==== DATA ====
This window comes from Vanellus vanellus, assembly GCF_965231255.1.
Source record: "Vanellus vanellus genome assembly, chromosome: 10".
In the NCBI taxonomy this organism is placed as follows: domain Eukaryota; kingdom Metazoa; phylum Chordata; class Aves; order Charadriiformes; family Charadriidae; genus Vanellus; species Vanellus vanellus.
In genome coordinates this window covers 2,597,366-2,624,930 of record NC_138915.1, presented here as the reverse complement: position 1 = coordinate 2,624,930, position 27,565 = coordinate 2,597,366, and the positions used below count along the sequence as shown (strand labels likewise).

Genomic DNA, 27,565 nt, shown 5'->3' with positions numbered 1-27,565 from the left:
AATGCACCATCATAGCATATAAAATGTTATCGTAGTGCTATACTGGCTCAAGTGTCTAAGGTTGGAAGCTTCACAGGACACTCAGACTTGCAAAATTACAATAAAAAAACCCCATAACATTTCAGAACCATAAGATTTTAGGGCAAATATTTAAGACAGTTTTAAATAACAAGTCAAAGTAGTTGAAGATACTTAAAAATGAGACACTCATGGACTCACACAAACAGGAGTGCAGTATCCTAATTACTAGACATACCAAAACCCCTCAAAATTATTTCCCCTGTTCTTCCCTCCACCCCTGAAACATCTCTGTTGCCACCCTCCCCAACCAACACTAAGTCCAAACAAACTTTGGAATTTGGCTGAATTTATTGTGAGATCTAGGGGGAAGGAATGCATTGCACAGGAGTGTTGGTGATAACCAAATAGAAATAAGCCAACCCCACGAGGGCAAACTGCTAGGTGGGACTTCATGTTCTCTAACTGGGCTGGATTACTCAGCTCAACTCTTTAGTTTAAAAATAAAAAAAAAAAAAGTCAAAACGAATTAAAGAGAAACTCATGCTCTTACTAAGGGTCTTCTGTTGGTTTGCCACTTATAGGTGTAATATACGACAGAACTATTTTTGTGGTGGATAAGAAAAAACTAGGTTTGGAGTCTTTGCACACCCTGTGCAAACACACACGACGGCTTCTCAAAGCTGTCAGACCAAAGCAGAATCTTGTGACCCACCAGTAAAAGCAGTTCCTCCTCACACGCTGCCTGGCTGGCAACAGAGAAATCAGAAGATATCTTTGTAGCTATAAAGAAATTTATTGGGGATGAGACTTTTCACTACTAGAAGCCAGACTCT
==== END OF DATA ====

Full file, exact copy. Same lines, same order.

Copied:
This window comes from Vanellus vanellus, assembly GCF_965231255.1.
Source record: "Vanellus vanellus genome assembly, chromosome: 10".
In the NCBI taxonomy this organism is placed as follows: domain Eukaryota; kingdom Metazoa; phylum Chordata; class Aves; order Charadriiformes; family Charadriidae; genus Vanellus; species Vanellus vanellus.
In genome coordinates this window covers 2,597,366-2,624,930 of record NC_138915.1, presented here as the reverse complement: position 1 = coordinate 2,624,930, position 27,565 = coordinate 2,597,366, and the positions used below count along the sequence as shown (strand labels likewise).

Genomic DNA, 27,565 nt, shown 5'->3' with positions numbered 1-27,565 from the left:
AATGCACCATCATAGCATATAAAATGTTATCGTAGTGCTATACTGGCTCAAGTGTCTAAGGTTGGAAGCTTCACAGGACACTCAGACTTGCAAAATTACAATAAAAAAACCCCATAACATTTCAGAACCATAAGATTTTAGGGCAAATATTTAAGACAGTTTTAAATAACAAGTCAAAGTAGTTGAAGATACTTAAAAATGAGACACTCATGGACTCACACAAACAGGAGTGCAGTATCCTAATTACTAGACATACCAAAACCCCTCAAAATTATTTCCCCTGTTCTTCCCTCCACCCCTGAAACATCTCTGTTGCCACCCTCCCCAACCAACACTAAGTCCAAACAAACTTTGGAATTTGGCTGAATTTATTGTGAGATCTAGGGGGAAGGAATGCATTGCACAGGAGTGTTGGTGATAACCAAATAGAAATAAGCCAACCCCACGAGGGCAAACTGCTAGGTGGGACTTCATGTTCTCTAACTGGGCTGGATTACTCAGCTCAACTCTTTAGTTTAAAAATAAAAAAAAAAAAAGTCAAAACGAATTAAAGAGAAACTCATGCTCTTACTAAGGGTCTTCTGTTGGTTTGCCACTTATAGGTGTAATATACGACAGAACTATTTTTGTGGTGGATAAGAAAAAACTAGGTTTGGAGTCTTTGCACACCCTGTGCAAACACACACGACGGCTTCTCAAAGCTGTCAGACCAAAGCAGAATCTTGTGACCCACCAGTAAAAGCAGTTCCTCCTCACACGCTGCCTGGCTGGCAACAGAGAAATCAGAAGATATCTTTGTAGCTATAAAGAAATTTATTGGGGATGAGACTTTTCACTACTAGAAGCCAGACTCT